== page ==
,000 businesses in san francisco. 4000 of those are over 20 employees. those are the 4000, approximately, that are subject to this law. we have data from about 3000. so we think it is relatively good-quality sampling of the employer community. i will note that there is a different health care expenditure rate that applies to businesses between 20 and 99 employees, medium-sized employees -- medium-sized businesses. this ordinance declines those as medium-sized businesses. large businesses are those with 100 or more employees, and different expenditure rates replied -- apply to those. approximately half the reporters to us are medium-sized. have are the large size. the first way to broadly understand how these employers were making health care expenditures was the total dollars spent. supervisor campos alluded to this. 90% of all the health care data -- health care dollars are allocated to group health insurance plans. 3% son was allocated to the city option, the health the san francisco program, and at 7% was allocated to reimbursement plans. we can answer follow up questions. andres powe
know, the city of san francisco has had a major graffiti abatement process for many years. an inordinate amount of money was being spent by the department of public works to remove the graffiti. we're talking about in the order of anywhere between 16 million and $20 million per year was going on for this. ed reskin and i came up with an alternative, more preventive way to address this problem, instead of just responding all the time to what graffiti vandals were doing. so we developed a joint project, which dpw awarded to west $20 millious $20 million per year ta component where young people in the early grades are taught the difference between creating in the public space with permission and creating in the public space without. what are the consequences of that for a neighborhood? there are 15 schools, public schools in the city that participate in this program. we then have the one that you just referred to, supervisor chiu, is a city called street smart. they're weak partner with private property owners who, as you know, if their private property is graffitied and they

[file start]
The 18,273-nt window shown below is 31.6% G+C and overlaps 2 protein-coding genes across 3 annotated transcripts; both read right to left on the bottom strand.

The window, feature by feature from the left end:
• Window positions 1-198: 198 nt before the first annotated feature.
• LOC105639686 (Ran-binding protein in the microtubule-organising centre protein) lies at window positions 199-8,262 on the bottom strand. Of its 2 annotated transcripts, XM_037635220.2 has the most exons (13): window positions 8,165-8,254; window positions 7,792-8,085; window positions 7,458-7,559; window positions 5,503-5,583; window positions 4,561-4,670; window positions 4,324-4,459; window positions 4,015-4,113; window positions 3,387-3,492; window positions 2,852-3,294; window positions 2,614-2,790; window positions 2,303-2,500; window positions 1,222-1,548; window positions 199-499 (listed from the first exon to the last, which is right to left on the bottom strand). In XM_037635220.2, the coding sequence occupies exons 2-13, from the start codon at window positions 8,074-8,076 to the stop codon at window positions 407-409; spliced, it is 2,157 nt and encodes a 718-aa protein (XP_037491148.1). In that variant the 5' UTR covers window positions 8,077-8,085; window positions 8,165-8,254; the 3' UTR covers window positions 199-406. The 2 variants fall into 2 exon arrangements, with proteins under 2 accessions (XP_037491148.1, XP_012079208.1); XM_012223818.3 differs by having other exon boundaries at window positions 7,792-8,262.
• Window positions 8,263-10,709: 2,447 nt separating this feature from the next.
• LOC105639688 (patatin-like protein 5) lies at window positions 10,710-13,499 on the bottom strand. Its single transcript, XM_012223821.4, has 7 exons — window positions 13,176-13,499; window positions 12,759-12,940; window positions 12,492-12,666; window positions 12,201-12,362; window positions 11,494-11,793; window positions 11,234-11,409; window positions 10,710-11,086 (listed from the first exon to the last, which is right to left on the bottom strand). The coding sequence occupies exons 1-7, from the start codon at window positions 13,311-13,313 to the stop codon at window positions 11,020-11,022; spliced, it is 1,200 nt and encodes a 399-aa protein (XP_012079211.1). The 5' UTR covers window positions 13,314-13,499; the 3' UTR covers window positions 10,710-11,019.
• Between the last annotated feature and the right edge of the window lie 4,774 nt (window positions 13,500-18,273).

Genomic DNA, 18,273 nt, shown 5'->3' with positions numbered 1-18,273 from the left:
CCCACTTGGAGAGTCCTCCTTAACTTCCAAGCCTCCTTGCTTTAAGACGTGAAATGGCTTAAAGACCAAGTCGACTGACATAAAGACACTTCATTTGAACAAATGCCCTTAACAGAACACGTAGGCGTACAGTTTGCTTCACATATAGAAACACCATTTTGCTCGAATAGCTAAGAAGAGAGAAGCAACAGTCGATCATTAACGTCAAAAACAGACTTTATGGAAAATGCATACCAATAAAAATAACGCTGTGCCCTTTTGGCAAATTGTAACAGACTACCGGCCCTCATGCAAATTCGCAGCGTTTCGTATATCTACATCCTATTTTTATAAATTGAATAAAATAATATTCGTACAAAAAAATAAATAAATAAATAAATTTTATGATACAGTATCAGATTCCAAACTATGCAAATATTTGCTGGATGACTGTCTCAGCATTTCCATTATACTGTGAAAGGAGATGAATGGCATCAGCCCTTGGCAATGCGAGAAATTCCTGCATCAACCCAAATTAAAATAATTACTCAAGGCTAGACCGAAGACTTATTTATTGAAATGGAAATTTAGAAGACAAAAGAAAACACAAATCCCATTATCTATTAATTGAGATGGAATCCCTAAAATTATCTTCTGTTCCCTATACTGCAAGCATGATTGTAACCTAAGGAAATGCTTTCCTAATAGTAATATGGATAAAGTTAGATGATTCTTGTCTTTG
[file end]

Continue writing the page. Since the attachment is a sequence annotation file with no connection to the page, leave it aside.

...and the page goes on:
and residents while they rotate through san francisco general will be the same as they are at ucsf. they will be at the same wage rate. >supervisor campos: why don't we open up to public comment? we will have to limit public comment to 2 minutes. if you have comment, please come forward on this item. >> good morning, supervisors. i worked at san francisco general hospital for 20 years. i would like to thank the mayor for sponsoring this item. i would like to thank this committee for hearing at this morning. especially as item number one. i would like to credit sentences -- the "san francisco examiner" for the recent front-page stories that dealt with this subject specifically. they pointed out by sleep that the city and county of san francisco and the department's public health would have to pay a few extra million dollars per year in order to carry out this agreement. from my 20 years at san francisco general, i'm all in favor -- all in favor of improvements at the hospital. i feel certain people have been taken advantage of for a long time. something like this is way overdue. i w
Search Results 0 to 49 of about 4,358 (some duplicates have been removed)